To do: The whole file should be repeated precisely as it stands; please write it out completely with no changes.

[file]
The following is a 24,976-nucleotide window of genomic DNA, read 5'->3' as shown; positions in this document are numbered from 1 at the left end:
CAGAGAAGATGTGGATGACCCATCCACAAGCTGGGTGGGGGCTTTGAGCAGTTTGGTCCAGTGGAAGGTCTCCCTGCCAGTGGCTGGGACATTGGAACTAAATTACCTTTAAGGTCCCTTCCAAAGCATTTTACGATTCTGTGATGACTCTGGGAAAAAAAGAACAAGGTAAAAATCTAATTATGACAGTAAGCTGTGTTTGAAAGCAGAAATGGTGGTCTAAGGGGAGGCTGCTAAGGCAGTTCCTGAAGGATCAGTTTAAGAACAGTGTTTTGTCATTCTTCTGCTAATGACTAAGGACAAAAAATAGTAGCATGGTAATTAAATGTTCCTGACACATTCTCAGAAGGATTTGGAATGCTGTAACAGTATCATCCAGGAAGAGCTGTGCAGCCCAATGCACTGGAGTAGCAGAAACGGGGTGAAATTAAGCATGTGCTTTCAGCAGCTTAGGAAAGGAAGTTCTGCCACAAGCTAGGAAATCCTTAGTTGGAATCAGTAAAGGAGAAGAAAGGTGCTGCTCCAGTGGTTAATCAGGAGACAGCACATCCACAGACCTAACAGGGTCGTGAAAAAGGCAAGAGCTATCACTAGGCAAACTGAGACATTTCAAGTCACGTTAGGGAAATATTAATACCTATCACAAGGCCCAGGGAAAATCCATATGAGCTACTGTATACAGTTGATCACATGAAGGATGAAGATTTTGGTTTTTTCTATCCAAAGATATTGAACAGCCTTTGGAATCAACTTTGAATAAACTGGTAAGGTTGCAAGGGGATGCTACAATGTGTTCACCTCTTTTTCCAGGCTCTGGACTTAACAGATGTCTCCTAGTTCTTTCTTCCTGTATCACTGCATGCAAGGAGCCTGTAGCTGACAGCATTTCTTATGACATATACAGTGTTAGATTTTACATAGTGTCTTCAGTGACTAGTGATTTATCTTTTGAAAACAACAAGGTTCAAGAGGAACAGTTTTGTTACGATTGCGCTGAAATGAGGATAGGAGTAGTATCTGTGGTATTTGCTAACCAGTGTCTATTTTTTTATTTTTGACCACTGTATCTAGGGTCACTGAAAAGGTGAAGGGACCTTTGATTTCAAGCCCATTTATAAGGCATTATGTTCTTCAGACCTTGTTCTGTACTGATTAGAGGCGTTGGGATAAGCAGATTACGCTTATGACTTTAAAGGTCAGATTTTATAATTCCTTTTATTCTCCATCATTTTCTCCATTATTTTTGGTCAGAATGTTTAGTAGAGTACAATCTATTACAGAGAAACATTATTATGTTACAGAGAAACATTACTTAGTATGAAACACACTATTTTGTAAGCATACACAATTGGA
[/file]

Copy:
The following is a 24,976-nucleotide window of genomic DNA, read 5'->3' as shown; positions in this document are numbered from 1 at the left end:
CAGAGAAGATGTGGATGACCCATCCACAAGCTGGGTGGGGGCTTTGAGCAGTTTGGTCCAGTGGAAGGTCTCCCTGCCAGTGGCTGGGACATTGGAACTAAATTACCTTTAAGGTCCCTTCCAAAGCATTTTACGATTCTGTGATGACTCTGGGAAAAAAAGAACAAGGTAAAAATCTAATTATGACAGTAAGCTGTGTTTGAAAGCAGAAATGGTGGTCTAAGGGGAGGCTGCTAAGGCAGTTCCTGAAGGATCAGTTTAAGAACAGTGTTTTGTCATTCTTCTGCTAATGACTAAGGACAAAAAATAGTAGCATGGTAATTAAATGTTCCTGACACATTCTCAGAAGGATTTGGAATGCTGTAACAGTATCATCCAGGAAGAGCTGTGCAGCCCAATGCACTGGAGTAGCAGAAACGGGGTGAAATTAAGCATGTGCTTTCAGCAGCTTAGGAAAGGAAGTTCTGCCACAAGCTAGGAAATCCTTAGTTGGAATCAGTAAAGGAGAAGAAAGGTGCTGCTCCAGTGGTTAATCAGGAGACAGCACATCCACAGACCTAACAGGGTCGTGAAAAAGGCAAGAGCTATCACTAGGCAAACTGAGACATTTCAAGTCACGTTAGGGAAATATTAATACCTATCACAAGGCCCAGGGAAAATCCATATGAGCTACTGTATACAGTTGATCACATGAAGGATGAAGATTTTGGTTTTTTCTATCCAAAGATATTGAACAGCCTTTGGAATCAACTTTGAATAAACTGGTAAGGTTGCAAGGGGATGCTACAATGTGTTCACCTCTTTTTCCAGGCTCTGGACTTAACAGATGTCTCCTAGTTCTTTCTTCCTGTATCACTGCATGCAAGGAGCCTGTAGCTGACAGCATTTCTTATGACATATACAGTGTTAGATTTTACATAGTGTCTTCAGTGACTAGTGATTTATCTTTTGAAAACAACAAGGTTCAAGAGGAACAGTTTTGTTACGATTGCGCTGAAATGAGGATAGGAGTAGTATCTGTGGTATTTGCTAACCAGTGTCTATTTTTTTATTTTTGACCACTGTATCTAGGGTCACTGAAAAGGTGAAGGGACCTTTGATTTCAAGCCCATTTATAAGGCATTATGTTCTTCAGACCTTGTTCTGTACTGATTAGAGGCGTTGGGATAAGCAGATTACGCTTATGACTTTAAAGGTCAGATTTTATAATTCCTTTTATTCTCCATCATTTTCTCCATTATTTTTGGTCAGAATGTTTAGTAGAGTACAATCTATTACAGAGAAACATTATTATGTTACAGAGAAACATTACTTAGTATGAAACACACTATTTTGTAAGCATACACAATTGGA